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Is Maintenance Under the Domestic Violence Act the Same As Section 125 CrPC?

The Bombay High Court recently ruled stating that maintenance under the domestic violence act is not the same as refusal or neglect to pay maintenance to the wife under Section 125.

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Shivangi Mukherjee
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Maintenance Under the Domestic Violence Act
The Bombay High Court recently ruled stating that maintenance under the domestic violence act is not the same as refusal or neglect to pay maintenance to the wife under Section 125.
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The Constitution of India provides maintenance money for women who have suffered domestic violence payable to them by their husbands. This provision is listed under the Protection of Women From Domestic Violence Act, 2005 (DV Act).

Section 125 of the Code of Criminal (CrPC) Procedure allows a Magistrate of the first class to dictate maintenance money to be paid to the wife in case of refusal or neglect to pay maintenance on part of the husband. The husband is exempt from paying this maintenance to his wife if the wife engages in adultery, decides to not live with her husband without a substantial reason, or if both parties have mutually decided to live separately.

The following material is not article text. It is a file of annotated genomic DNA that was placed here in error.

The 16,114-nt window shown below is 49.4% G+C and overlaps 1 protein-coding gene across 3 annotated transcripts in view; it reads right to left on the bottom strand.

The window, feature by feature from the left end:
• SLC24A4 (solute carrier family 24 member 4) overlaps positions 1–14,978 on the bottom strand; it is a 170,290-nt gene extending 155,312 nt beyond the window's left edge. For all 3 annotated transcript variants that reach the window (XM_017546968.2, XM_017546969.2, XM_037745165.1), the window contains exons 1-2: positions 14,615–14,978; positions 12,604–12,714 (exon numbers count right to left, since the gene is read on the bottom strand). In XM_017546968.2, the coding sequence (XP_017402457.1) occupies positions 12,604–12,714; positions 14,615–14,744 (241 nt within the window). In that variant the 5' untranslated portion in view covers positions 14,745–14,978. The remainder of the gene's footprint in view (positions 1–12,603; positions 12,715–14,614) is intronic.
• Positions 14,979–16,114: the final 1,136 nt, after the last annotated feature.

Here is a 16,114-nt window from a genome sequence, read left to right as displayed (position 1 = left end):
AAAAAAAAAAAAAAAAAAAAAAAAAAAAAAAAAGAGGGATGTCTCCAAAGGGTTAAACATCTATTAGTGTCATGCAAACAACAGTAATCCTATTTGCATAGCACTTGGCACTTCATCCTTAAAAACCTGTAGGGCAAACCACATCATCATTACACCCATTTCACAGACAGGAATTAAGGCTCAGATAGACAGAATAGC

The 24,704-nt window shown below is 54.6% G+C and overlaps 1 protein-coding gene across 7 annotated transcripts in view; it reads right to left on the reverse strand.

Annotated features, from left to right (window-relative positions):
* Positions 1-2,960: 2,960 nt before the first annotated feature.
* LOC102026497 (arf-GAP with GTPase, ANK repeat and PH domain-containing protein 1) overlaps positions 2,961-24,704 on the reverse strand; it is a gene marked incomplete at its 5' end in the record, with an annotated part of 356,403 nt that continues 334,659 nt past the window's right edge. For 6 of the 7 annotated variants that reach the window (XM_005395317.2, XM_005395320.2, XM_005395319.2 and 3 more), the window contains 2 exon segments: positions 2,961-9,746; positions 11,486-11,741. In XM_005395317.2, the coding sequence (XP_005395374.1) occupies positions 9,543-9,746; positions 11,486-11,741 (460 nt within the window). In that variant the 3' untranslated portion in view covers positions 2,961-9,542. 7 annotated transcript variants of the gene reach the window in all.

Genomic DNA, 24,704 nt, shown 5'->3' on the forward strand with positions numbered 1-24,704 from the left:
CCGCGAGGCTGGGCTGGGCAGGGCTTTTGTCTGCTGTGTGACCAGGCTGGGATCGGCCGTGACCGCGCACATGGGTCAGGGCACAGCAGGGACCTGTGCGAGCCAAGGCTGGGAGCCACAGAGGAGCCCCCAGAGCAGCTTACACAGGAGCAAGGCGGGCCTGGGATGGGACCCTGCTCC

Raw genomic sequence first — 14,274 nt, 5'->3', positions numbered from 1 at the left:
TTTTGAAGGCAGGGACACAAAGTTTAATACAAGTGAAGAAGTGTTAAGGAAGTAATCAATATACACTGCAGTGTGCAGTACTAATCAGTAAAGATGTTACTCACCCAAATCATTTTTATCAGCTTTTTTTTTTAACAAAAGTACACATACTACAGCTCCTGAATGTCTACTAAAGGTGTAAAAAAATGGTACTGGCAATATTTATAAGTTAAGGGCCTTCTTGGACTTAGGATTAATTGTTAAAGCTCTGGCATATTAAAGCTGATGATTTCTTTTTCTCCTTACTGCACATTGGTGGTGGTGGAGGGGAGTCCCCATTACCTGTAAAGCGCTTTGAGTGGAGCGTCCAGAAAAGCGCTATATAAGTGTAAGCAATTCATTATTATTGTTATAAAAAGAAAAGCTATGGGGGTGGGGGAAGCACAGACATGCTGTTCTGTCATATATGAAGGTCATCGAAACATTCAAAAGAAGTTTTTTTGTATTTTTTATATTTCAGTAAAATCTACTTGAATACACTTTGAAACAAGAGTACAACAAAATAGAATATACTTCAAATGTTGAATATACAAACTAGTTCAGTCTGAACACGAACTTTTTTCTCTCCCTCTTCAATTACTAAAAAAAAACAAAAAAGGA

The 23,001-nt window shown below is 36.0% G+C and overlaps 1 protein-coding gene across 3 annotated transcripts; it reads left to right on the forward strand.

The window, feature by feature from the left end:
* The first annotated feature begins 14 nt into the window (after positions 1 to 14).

Only Section 125 of the CrPC has the power invested in it by the Indian Constitution to deal with refusal or neglect to pay maintenance. Even though the DV Act has provisions for payment of maintenance, it does not have the power to question neglect or refusal of maintenance if it has been denied.

However, a sessions court made the error of using the legal authority of both the DV Act and Section 125 interchangeably. Stepping in, the Aurangabad Bench of the Bombay High Court ruled against it.

Legal Scope of Maintenance Under Domestic Act

The Case where the legal scope of maintenance under the Domestic Act came into question. A wife had made an application to a judicial magistrate under the DV Act for maintenance. The magistrate had rejected her application.

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The matter then appeared before the sessions court and the sessions court directed the husband to grant maintenance to the wife. However, as stated by the Bombay High Court this was outside of the jurisprudence of the sessions court as it was listening to a petition for the DV Act. A case made under the DV Act cannot be tested for refusal and neglect of maintenance. Therefore, the husband should not have been directed to pay maintenance.

The husband challenged the decision of the sessions court to the Bombay High Court as he felt wrong. The Bombay High Court looked into the matter and a case could have been made based on Section 125 for refusal to maintenance. However, no evidence of domestic abuse had been found. Therefore, the wife was refused maintenance.


Also Read: Woman Is Entitled To Maternity Leave Post Birth: Allahabad High Court

Section 125 CrPC Maintenance Under the Domestic Violence Act
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